In a pre-emptive effort to head off problems that have cropped up in other states with legal cannabis programs, Rhode Island is inviting blockchain businesses to submit proposals on leveraging their technology to make cannabis products easier to track from seed to sale. If the plan proves successful, it could be a major boon for the legal cannabis industry, which has struggled with transparency and quality control issues up to this point.
“Rhode Island aims to be a leader in government efficiency and innovation and we believe exploring the possibilities of blockchain technology is a step toward modernization in government,” as Liz Tanner, director of the state’s Department of Business Regulation, said in a press release.
To date, the best-known use of blockchain technology has been in cryptocurrencies like Bitcoin, where it provides a secure and unalterable record of transactions between buyers and sellers. Rhode Island administrators believe it could also be employed to trace the movement of cannabis products through the supply chain and identify producers or consumers who abuse the system (for example, by skipping mandatory lab tests or attempting to purchase excessive amounts of cannabis).
“This is really the first step to see what’s out there and if blockchain technology can help improve government processes in the future,” state CIO Bijay Kumar said.
Within the private sphere, blockchain has also been proposed as a solution to several of the legal cannabis industry’s most pressing issues. One of its most notable proponents has been California cannabis startup Paragon, which has sought to integrate the technology into the cannabis industry in a number of ways.
Some of these have drawn legal scrutiny from the federal government. After it was hit by the SEC with a $250,000 fine for the sale of its namesake cryptocurrency Paragon Coin — the SEC branded it an “illegal, unregulated security” — it has backed away from claims that blockchain could revolutionize cannabis commerce by providing an alternative to traditional payment methods like credit cards.
Instead, it’s now touting blockchain’s ability to make it easier for consumers to learn exactly where their cannabis comes from and what it contains — a potential game-changer for an industry that has struggled to deal with mislabeled products and “celebrity-endorsed” scams.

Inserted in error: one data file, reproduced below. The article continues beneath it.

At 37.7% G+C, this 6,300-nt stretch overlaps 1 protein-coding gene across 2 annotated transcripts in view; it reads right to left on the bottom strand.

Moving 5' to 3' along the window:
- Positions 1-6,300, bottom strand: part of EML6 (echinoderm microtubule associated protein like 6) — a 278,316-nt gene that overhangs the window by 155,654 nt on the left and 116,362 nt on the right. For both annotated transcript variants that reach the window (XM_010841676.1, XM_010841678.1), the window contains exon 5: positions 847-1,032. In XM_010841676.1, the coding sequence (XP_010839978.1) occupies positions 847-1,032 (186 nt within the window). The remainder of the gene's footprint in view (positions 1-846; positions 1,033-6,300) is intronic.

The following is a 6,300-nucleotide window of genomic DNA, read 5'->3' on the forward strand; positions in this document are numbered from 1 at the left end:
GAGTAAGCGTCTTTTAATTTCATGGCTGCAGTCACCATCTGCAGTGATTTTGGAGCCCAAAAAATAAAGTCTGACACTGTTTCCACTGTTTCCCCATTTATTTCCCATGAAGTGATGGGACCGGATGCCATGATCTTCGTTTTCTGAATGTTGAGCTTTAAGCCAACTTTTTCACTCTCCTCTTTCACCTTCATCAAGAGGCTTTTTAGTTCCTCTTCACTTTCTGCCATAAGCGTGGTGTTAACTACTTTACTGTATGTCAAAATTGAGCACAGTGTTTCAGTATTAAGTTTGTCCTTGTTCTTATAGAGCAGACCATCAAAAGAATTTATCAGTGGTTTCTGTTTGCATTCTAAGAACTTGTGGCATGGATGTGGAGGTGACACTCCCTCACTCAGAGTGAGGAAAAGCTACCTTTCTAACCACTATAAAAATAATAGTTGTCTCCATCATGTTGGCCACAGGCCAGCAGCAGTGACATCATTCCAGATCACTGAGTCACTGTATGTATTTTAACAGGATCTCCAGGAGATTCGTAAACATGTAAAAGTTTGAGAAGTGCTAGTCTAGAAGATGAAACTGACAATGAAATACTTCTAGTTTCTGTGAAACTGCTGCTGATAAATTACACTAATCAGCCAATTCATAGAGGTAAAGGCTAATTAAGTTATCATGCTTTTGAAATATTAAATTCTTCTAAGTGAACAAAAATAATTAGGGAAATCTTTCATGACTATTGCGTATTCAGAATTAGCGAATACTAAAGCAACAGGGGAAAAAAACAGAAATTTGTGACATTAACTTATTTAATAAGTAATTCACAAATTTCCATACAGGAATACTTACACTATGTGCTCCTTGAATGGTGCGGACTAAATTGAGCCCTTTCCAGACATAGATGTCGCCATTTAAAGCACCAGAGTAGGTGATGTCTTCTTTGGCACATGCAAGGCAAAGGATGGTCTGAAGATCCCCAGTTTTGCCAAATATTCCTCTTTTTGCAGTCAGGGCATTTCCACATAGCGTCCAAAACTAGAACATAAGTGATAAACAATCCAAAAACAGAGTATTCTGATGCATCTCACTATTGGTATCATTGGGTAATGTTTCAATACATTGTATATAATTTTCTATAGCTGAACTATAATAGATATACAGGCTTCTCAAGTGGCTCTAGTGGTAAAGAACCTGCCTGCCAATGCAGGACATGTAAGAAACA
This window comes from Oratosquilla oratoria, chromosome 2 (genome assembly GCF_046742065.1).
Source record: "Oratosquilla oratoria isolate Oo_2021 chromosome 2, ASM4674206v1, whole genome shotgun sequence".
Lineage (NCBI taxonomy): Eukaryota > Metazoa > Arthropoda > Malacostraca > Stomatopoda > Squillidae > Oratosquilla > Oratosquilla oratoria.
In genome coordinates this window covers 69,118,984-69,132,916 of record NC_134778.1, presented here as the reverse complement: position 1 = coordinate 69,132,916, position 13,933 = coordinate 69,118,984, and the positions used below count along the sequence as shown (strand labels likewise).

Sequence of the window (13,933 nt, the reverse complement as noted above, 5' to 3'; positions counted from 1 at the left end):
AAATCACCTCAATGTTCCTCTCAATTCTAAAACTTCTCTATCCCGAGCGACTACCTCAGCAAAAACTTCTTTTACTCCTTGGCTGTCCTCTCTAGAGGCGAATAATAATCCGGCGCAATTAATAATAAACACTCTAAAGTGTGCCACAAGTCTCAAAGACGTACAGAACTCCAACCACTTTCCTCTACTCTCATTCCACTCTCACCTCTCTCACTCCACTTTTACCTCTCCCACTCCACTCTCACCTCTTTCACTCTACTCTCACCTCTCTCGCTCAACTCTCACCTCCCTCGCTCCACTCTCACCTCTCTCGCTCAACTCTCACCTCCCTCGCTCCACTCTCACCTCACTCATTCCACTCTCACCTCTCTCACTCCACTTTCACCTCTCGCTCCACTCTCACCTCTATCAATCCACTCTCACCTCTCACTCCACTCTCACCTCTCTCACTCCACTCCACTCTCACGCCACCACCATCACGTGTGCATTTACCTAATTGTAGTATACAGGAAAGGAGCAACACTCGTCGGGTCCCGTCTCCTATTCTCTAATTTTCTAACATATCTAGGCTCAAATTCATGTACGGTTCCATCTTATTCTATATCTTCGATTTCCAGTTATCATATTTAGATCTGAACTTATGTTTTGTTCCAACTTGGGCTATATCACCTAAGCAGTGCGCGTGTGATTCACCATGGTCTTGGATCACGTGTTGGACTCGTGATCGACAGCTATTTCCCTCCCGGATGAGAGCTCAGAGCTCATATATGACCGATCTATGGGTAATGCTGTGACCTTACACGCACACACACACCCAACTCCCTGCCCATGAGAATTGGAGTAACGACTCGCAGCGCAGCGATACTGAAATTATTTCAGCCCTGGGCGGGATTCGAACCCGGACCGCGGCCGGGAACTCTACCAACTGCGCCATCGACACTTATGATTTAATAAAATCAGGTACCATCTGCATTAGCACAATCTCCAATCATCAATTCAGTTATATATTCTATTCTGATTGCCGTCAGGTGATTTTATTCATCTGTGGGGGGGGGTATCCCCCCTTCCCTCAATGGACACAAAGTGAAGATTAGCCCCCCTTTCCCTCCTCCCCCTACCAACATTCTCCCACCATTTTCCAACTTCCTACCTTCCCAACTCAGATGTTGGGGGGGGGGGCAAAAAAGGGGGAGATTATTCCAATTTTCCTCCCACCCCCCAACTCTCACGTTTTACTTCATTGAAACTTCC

Why Cannabis on the Blockchain Actually Makes Sense (Sometimes)
According to an IBM study that tracked mangoes shipped to Walmart stores, blockchain has many advantages over typical tracking systems in both security and efficiency. In traditional seed-to-sale tracking — which mainstream businesses use to trace produce in case of contamination or other sourcing issues — it took six days to trace a mango’s origin. With blockchain, it took only two seconds.
This is why when IBM was tasked with preparing a paper for the Canadian province of British Columbia on the challenges awaiting it in the legal cannabis age, it recommended blockchain be implemented as a tracking solution.
The reasoning was simple: Since blockchain records are all-but-impossible to falsify, and can be viewed by anyone with an internet connection, they can provide an instant and accurate snapshot of all the information one might need to know about a given cannabis product — from where it was grown, to where it was tested for purity, to where (and to whom) it was ultimately sold.
Some have also looked to blockchain and the cryptocurrencies built on it as an alternative to traditional banking for the U.S. legal cannabis industry, as the federal prohibition of the plant has kept industry startups unbanked. Under the current laws, any financial institution providing services to cannabis-related businesses could face significant fines or other penalties.
This has created major issues for online retailers, delivery services, and other companies that struggle to subsist on cash-only payments, especially those that can’t count on substantial funding from venture capital firms or other wealthy backers.
However, critics say the cannabis industry should stay away from this use of blockchain, given the criminal connotations (cryptocurrencies have long been the payment method of choice for illicit online drug marketplaces like Silk Road) and the industry’s desire to gain mainstream acceptance.